The Embassy loves doing social experiments in their house, challenging norms and researching what it can look like to have a group of people living together.
This post describes their experiments in governance, where they picked different governing structures and tried each for a couple months to see how each would affect the dynamic of the house. They measured things like mood and time spent with each other or on the internet, and compared data between each iteration of the experiment.
I think they didn't give each other enough time per trial to see more nuanced effects (each trial was about six weeks) but the results were still fun to read. They tried four governing structures:
In the second experiment, they said
people reported feeling heard even if their option was not chosen by the jury, and felt more satisfied with outcomes, even if the outcome was not representative of their stance.
I've been reflecting on group decision making in general and have also noticed that people will often be more comfortable with not getting what they want if their disagreement was heard and clearly acknowledged. (As opposed to being brushed off and likely not even understood.)
I also thought it was interesting that people were more excited to contribute to the house as part of these experiments:
participation increased as these experiments started. Residents were excited to be generally collaborating on something together [...] Is there something inherently motivating and/or empowering about change? If so, is it worth the cost of change?
Change can be overwhelming and disruptive, but having some change seems really great for bringing in new energy and ideas. This can look like change in house membership, house activities, or governing systems like this! The article also pointed out that switching between governance models had the benefit of "continuously shift[ing] and redistribut[ing] the various hierarchies that tend to form in groups".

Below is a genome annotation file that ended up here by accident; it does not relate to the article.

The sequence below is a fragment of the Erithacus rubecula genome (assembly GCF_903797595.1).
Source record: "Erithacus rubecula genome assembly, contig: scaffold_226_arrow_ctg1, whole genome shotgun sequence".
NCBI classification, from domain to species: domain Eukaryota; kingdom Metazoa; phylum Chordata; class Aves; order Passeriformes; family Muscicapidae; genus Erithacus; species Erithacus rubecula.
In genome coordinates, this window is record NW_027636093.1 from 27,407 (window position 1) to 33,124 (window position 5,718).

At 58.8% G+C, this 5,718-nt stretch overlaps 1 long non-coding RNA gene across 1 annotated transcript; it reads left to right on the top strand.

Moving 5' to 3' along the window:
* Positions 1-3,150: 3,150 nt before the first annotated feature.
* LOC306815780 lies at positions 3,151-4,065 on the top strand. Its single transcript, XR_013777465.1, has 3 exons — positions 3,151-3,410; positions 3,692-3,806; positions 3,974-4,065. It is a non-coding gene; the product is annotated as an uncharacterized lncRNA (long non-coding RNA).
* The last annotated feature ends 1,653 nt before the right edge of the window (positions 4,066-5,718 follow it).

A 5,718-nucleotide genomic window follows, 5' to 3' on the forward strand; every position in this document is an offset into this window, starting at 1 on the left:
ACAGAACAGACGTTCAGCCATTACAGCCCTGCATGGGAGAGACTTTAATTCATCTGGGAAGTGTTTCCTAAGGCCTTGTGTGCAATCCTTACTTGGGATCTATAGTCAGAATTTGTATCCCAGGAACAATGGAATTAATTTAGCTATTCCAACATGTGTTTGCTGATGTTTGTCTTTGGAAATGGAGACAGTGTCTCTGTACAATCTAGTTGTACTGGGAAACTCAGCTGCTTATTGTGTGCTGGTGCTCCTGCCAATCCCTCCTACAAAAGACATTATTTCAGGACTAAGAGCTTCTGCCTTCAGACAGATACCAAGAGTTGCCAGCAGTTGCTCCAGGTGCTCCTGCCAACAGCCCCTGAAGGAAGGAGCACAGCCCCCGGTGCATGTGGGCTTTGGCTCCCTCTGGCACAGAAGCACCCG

The folks on the supernuclear substack (they have several posts, some I've already talked about) also had a post on group decision making models.
They mainly explore the balance of involving people in decision making when necessary, but not wasting time by discussing decisions any more than that.
Coliving decision-making is the art of getting as much buy-in as is truly necessary, but never more. Each community will have its own definition of “truly necessary.”
They list several reasons to take the time to get more buy-in. I'd already read about getting more buy-in if a decision is not reversible or if it's high impact, but this was my first time also seeing "if it affects people unequally" ("e.g. installing a drum studio next to one person’s room")
They mention "alignment" as a level of decision-making with even more buy-in than consensus. Instead of just no-one disagreeing, everyone has to be in active agreement. I was thinking about how for decisions like inviting someone to live at the house, the group should probably not just be in agreement but feel enthusiastic about the decision.
Another thing they discuss is online async voting tools (e.g. using slack emoji to vote). It seems fun to explore what kinds of decisions are better made in person vs online? I'm sure it depends on the community and the people involved and several factors.
Some other notable quotes: